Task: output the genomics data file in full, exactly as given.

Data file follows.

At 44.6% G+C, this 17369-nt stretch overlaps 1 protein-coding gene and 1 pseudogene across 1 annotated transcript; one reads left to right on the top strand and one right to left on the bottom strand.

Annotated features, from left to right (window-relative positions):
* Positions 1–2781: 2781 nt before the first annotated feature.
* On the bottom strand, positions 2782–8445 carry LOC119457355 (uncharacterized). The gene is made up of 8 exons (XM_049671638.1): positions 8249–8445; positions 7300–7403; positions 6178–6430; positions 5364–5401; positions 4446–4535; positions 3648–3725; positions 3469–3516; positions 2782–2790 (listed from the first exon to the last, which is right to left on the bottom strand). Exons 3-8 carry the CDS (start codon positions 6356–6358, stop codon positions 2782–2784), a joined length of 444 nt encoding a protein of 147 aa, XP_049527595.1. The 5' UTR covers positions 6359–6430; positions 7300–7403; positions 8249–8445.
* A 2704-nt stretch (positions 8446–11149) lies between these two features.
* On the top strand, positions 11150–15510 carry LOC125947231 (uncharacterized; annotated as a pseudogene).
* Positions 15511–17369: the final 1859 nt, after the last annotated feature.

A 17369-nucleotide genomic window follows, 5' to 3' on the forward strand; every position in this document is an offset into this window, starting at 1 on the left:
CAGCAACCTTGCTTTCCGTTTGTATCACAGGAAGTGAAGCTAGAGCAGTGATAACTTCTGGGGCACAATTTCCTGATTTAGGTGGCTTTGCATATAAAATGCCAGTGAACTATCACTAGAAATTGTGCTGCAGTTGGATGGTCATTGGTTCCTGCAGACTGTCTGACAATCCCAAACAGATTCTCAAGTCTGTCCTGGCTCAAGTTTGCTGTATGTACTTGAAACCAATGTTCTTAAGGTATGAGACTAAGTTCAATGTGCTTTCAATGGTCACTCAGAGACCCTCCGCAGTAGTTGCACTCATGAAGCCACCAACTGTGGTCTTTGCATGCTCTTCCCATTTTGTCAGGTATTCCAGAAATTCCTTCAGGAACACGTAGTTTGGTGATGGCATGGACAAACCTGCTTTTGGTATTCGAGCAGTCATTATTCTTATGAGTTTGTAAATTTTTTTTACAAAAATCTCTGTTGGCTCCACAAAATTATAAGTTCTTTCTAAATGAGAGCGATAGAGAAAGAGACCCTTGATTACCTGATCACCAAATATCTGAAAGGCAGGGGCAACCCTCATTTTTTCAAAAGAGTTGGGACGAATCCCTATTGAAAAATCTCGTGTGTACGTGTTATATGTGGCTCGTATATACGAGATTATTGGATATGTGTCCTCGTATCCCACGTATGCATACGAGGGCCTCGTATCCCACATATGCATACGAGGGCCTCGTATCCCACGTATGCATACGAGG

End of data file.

At 44.6% G+C, this 17369-nt stretch overlaps 1 protein-coding gene and 1 pseudogene across 1 annotated transcript; one reads left to right on the top strand and one right to left on the bottom strand.

Annotated features, from left to right (window-relative positions):
* Positions 1–2781: 2781 nt before the first annotated feature.
* On the bottom strand, positions 2782–8445 carry LOC119457355 (uncharacterized). The gene is made up of 8 exons (XM_049671638.1): positions 8249–8445; positions 7300–7403; positions 6178–6430; positions 5364–5401; positions 4446–4535; positions 3648–3725; positions 3469–3516; positions 2782–2790 (listed from the first exon to the last, which is right to left on the bottom strand). Exons 3-8 carry the CDS (start codon positions 6356–6358, stop codon positions 2782–2784), a joined length of 444 nt encoding a protein of 147 aa, XP_049527595.1. The 5' UTR covers positions 6359–6430; positions 7300–7403; positions 8249–8445.
* A 2704-nt stretch (positions 8446–11149) lies between these two features.
* On the top strand, positions 11150–15510 carry LOC125947231 (uncharacterized; annotated as a pseudogene).
* Positions 15511–17369: the final 1859 nt, after the last annotated feature.

A 17369-nucleotide genomic window follows, 5' to 3' on the forward strand; every position in this document is an offset into this window, starting at 1 on the left:
CAGCAACCTTGCTTTCCGTTTGTATCACAGGAAGTGAAGCTAGAGCAGTGATAACTTCTGGGGCACAATTTCCTGATTTAGGTGGCTTTGCATATAAAATGCCAGTGAACTATCACTAGAAATTGTGCTGCAGTTGGATGGTCATTGGTTCCTGCAGACTGTCTGACAATCCCAAACAGATTCTCAAGTCTGTCCTGGCTCAAGTTTGCTGTATGTACTTGAAACCAATGTTCTTAAGGTATGAGACTAAGTTCAATGTGCTTTCAATGGTCACTCAGAGACCCTCCGCAGTAGTTGCACTCATGAAGCCACCAACTGTGGTCTTTGCATGCTCTTCCCATTTTGTCAGGTATTCCAGAAATTCCTTCAGGAACACGTAGTTTGGTGATGGCATGGACAAACCTGCTTTTGGTATTCGAGCAGTCATTATTCTTATGAGTTTGTAAATTTTTTTTACAAAAATCTCTGTTGGCTCCACAAAATTATAAGTTCTTTCTAAATGAGAGCGATAGAGAAAGAGACCCTTGATTACCTGATCACCAAATATCTGAAAGGCAGGGGCAACCCTCATTTTTTCAAAAGAGTTGGGACGAATCCCTATTGAAAAATCTCGTGTGTACGTGTTATATGTGGCTCGTATATACGAGATTATTGGATATGTGTCCTCGTATCCCACGTATGCATACGAGGGCCTCGTATCCCACATATGCATACGAGGGCCTCGTATCCCACGTATGCATACGAGG